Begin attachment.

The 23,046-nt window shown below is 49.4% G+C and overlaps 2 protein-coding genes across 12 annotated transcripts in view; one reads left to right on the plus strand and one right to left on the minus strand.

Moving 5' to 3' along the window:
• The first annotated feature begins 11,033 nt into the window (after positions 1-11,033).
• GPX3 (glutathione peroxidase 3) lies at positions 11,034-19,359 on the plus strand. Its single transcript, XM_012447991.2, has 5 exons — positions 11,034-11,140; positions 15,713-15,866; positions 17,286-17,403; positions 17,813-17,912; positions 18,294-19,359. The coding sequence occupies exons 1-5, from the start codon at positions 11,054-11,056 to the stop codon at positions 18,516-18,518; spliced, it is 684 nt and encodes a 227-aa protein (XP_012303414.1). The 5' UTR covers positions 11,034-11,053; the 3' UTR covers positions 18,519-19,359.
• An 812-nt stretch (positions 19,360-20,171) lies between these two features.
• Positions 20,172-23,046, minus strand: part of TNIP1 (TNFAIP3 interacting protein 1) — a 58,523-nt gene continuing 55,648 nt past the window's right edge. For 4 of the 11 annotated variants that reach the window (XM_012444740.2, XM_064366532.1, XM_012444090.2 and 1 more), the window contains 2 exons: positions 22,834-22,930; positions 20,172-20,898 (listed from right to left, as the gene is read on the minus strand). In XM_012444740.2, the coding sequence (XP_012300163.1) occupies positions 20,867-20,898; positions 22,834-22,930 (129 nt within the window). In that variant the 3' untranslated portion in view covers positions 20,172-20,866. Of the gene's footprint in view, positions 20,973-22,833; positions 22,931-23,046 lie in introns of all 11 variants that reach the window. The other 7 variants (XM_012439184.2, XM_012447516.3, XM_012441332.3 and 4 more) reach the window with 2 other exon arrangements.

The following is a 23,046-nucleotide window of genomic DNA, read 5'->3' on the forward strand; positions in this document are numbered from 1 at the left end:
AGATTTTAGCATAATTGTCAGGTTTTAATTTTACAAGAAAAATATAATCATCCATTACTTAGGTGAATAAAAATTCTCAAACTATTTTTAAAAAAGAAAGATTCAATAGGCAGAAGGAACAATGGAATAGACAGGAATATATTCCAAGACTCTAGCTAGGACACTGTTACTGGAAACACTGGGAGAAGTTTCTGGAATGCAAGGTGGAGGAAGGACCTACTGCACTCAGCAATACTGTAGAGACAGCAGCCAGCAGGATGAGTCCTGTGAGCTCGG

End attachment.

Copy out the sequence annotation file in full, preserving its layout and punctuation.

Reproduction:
The 23,046-nt window shown below is 49.4% G+C and overlaps 2 protein-coding genes across 12 annotated transcripts in view; one reads left to right on the plus strand and one right to left on the minus strand.

Moving 5' to 3' along the window:
• The first annotated feature begins 11,033 nt into the window (after positions 1-11,033).
• GPX3 (glutathione peroxidase 3) lies at positions 11,034-19,359 on the plus strand. Its single transcript, XM_012447991.2, has 5 exons — positions 11,034-11,140; positions 15,713-15,866; positions 17,286-17,403; positions 17,813-17,912; positions 18,294-19,359. The coding sequence occupies exons 1-5, from the start codon at positions 11,054-11,056 to the stop codon at positions 18,516-18,518; spliced, it is 684 nt and encodes a 227-aa protein (XP_012303414.1). The 5' UTR covers positions 11,034-11,053; the 3' UTR covers positions 18,519-19,359.
• An 812-nt stretch (positions 19,360-20,171) lies between these two features.
• Positions 20,172-23,046, minus strand: part of TNIP1 (TNFAIP3 interacting protein 1) — a 58,523-nt gene continuing 55,648 nt past the window's right edge. For 4 of the 11 annotated variants that reach the window (XM_012444740.2, XM_064366532.1, XM_012444090.2 and 1 more), the window contains 2 exons: positions 22,834-22,930; positions 20,172-20,898 (listed from right to left, as the gene is read on the minus strand). In XM_012444740.2, the coding sequence (XP_012300163.1) occupies positions 20,867-20,898; positions 22,834-22,930 (129 nt within the window). In that variant the 3' untranslated portion in view covers positions 20,172-20,866. Of the gene's footprint in view, positions 20,973-22,833; positions 22,931-23,046 lie in introns of all 11 variants that reach the window. The other 7 variants (XM_012439184.2, XM_012447516.3, XM_012441332.3 and 4 more) reach the window with 2 other exon arrangements.

The following is a 23,046-nucleotide window of genomic DNA, read 5'->3' on the forward strand; positions in this document are numbered from 1 at the left end:
AGATTTTAGCATAATTGTCAGGTTTTAATTTTACAAGAAAAATATAATCATCCATTACTTAGGTGAATAAAAATTCTCAAACTATTTTTAAAAAAGAAAGATTCAATAGGCAGAAGGAACAATGGAATAGACAGGAATATATTCCAAGACTCTAGCTAGGACACTGTTACTGGAAACACTGGGAGAAGTTTCTGGAATGCAAGGTGGAGGAAGGACCTACTGCACTCAGCAATACTGTAGAGACAGCAGCCAGCAGGATGAGTCCTGTGAGCTCGG